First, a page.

NYT slams anti-semitic cartoon from international edition

The New York Times editorial board is taking aim at the Times International edition for running what it calls “an appalling” anti-Semitic cartoon.

The cartoon, which was published on Thursday in the print newspaper, portrayed a blind President Trump, wearing a yarmulke, being led on a leash by Israeli Prime Minister Benjamin Netanyahu, who is depicted as a guide dog with a Star of David collar.

“The appearance of such an obviously bigoted cartoon in a mainstream publication is evidence of a profound danger,” the board wrote in a scathing editorial published in Wednesday’s print edition, “not only of anti-Semitism but of numbness to its creep, to the insidious way this ancient, enduring prejudice is once again working itself into public view and common conversation.”

The cartoon drew condemnation from critics including the Anti-Defamation League, the Times of Israel and President Trump, among others.

The Times International edition is sold in more than 160 countries around the world, but does not circulate in the United States.

According to the paper, the decision to publish the cartoon was made by a lone production editor who selected it from a syndication service and did not recognize its anti-Semitism.

The Times apologized in an editor’s note in Monday’s international edition.

“The image was offensive, and it was an error of judgment to publish it,” the editors’ note read. The paper also said that it will no longer publish syndicated cartoons in its international edition.

“Apologies are important, but the deeper obligation of The Times is to focus on leading through unblinking journalism and the clear editorial expression of its values,” the editorial board wrote. “Society in recent years has shown healthy signs of increased sensitivity to other forms of bigotry, yet somehow anti-Semitism can often still be dismissed as a disease gnawing only at the fringes of society. That is a dangerous mistake.”

The board noted that violent attacks on Jews in the United States more than doubled from 2017 to 2018, according to a report released earlier this week. On Saturday, a gunman opened fire during Passover services at a Southern California synagogue, killing one person and injuring three.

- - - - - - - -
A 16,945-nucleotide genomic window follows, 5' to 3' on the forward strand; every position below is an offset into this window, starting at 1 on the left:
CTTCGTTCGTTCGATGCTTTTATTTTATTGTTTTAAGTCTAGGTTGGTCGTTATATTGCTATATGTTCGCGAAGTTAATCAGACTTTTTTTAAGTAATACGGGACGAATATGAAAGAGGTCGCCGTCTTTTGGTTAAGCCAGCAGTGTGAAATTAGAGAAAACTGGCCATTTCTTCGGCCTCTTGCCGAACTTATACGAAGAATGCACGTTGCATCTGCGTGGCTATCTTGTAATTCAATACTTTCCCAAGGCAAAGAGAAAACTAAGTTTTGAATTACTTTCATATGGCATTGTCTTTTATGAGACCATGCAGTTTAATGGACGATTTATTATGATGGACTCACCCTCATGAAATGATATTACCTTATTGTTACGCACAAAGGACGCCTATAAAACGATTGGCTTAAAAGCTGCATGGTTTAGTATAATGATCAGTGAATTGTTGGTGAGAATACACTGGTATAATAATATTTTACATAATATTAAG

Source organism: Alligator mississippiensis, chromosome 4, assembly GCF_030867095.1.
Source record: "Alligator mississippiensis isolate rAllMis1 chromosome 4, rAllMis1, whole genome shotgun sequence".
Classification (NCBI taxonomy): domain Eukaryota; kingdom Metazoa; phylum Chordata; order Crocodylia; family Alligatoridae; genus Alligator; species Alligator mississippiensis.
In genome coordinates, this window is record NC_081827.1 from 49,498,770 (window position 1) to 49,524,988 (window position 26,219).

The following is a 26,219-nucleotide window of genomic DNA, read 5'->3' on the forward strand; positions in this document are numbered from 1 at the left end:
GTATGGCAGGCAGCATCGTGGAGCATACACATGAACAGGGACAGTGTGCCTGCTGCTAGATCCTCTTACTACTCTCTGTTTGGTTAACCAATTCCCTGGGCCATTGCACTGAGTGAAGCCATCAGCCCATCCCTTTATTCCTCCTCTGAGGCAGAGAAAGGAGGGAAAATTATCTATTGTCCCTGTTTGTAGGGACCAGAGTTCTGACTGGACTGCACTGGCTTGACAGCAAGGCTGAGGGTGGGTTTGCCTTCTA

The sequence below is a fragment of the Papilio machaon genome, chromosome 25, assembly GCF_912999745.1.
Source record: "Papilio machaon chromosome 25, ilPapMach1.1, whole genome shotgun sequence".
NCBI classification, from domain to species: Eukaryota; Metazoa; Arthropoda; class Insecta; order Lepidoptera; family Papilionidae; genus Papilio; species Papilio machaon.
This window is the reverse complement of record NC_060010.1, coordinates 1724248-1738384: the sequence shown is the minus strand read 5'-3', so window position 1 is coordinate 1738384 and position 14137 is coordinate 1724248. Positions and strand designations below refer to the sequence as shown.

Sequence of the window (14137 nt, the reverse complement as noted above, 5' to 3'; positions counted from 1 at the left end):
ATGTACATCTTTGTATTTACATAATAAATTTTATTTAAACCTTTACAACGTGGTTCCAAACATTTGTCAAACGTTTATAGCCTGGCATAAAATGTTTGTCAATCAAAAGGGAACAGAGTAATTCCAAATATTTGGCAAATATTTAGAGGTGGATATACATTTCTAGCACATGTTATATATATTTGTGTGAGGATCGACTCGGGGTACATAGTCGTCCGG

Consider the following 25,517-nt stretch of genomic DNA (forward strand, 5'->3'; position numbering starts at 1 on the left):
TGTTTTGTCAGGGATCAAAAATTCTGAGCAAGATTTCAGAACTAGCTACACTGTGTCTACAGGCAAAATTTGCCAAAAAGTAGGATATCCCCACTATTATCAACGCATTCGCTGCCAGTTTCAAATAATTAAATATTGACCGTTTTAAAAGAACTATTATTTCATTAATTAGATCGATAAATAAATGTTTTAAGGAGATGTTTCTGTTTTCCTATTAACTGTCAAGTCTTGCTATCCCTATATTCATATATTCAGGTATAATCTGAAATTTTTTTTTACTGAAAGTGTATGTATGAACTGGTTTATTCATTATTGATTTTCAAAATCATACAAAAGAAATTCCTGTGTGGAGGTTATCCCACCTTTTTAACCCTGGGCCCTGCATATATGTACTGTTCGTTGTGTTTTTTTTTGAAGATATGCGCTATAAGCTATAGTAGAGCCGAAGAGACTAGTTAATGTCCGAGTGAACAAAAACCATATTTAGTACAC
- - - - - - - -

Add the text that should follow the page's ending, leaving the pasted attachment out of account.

The editorial also criticized Trump for failing to properly condemn white supremacist groups.

“As anti-Semitism has surged from the internet into the streets, President Trump has done too little to rouse the national conscience against it,” the editorial board wrote. “Though he condemned the cartoon in The Times, he has failed to speak out against anti-Semitic groups like the white nationalists who marched in Charlottesville, Va., in 2017 chanting, ‘Jews will not replace us.’ He has practiced a politics of intolerance for diversity, and attacks on some minority groups threaten the safety of every minority group.”

In a separate memo to staff, Times publisher A.G. Sulzberger said that the paper is "taking disciplinary steps with the production editor who selected the cartoon for publication" and "updating our unconscious bias training to ensure it includes a direct focus on anti-Semitism."

"This episode is a reminder that all of us are custodians of our trust and credibility with readers," Sulzberger added. "Our journalists work hard every day to help people understand a vast and diverse world and ensure prejudices of any kind do not make it into our report. Though I’ve been assured there was no malice involved in this mistake, we fell far short of our standards and values in this case."

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New York Times endorsements through the ages
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New York Times endorsements through the ages

Republican Abraham Lincoln endorsed in 1860, 1864. 

Republican, Defeated Stephen A. Douglas (D), John C. Breckinridge (Southern Democrat), and John Bell (Constitutional Union Party)

Republican Ulysses S. Grant endorsed in 1868, 1872.
Republican Rutherford B. Hayes endorsed in 1876. 
Republican James Abraham Garfield endorsed in 1880.
Democrat Grover Cleveland in 1884, 1888, 1892.
Republican William McKinley endorsed in 1900.
Democrat Judge Alton B. Parker endorsed by 1904.
Republican William Howard Taft endorsed in 1908.
Democrat Woodrow Wilson endorsed in 1912, 1916.
Democrat James M Cox endorsed in 1920.
Democrat John W. Davis endorsed in 1924.
Democrat Alfred E Smith endorsed in 1928. 
Democrat Franklin D. Roosevelt endorsed in 1932, 1936, 1944.
Republican Wendell Willkie endorsed in 1940.
Republican Thomas E. Dewey endorsed in 1948.
Republican Dwight D. Eisenhower endorsed in 1952, 1956.
Democrat John F. Kennedy endorsed in 1960.
Democrat Lyndon B. Johnson endorsed in 1964.
Democrat Hubert Humphery endorsed in 1968. 
Democrat George S. McGovern endorsed in 1972.
Democrat Jimmy Carter endorsed in 1978, 1980.
Democrat Walter Mondale endorsed in 1984.
Democrat Michael S. Dukakis endorsed in 1988.
Democrat Bill Clinton endorsed in 1992, 1996.
Democrat Al Gore endorsed in 2000.
Democrat John Kerry endorsed 2004.
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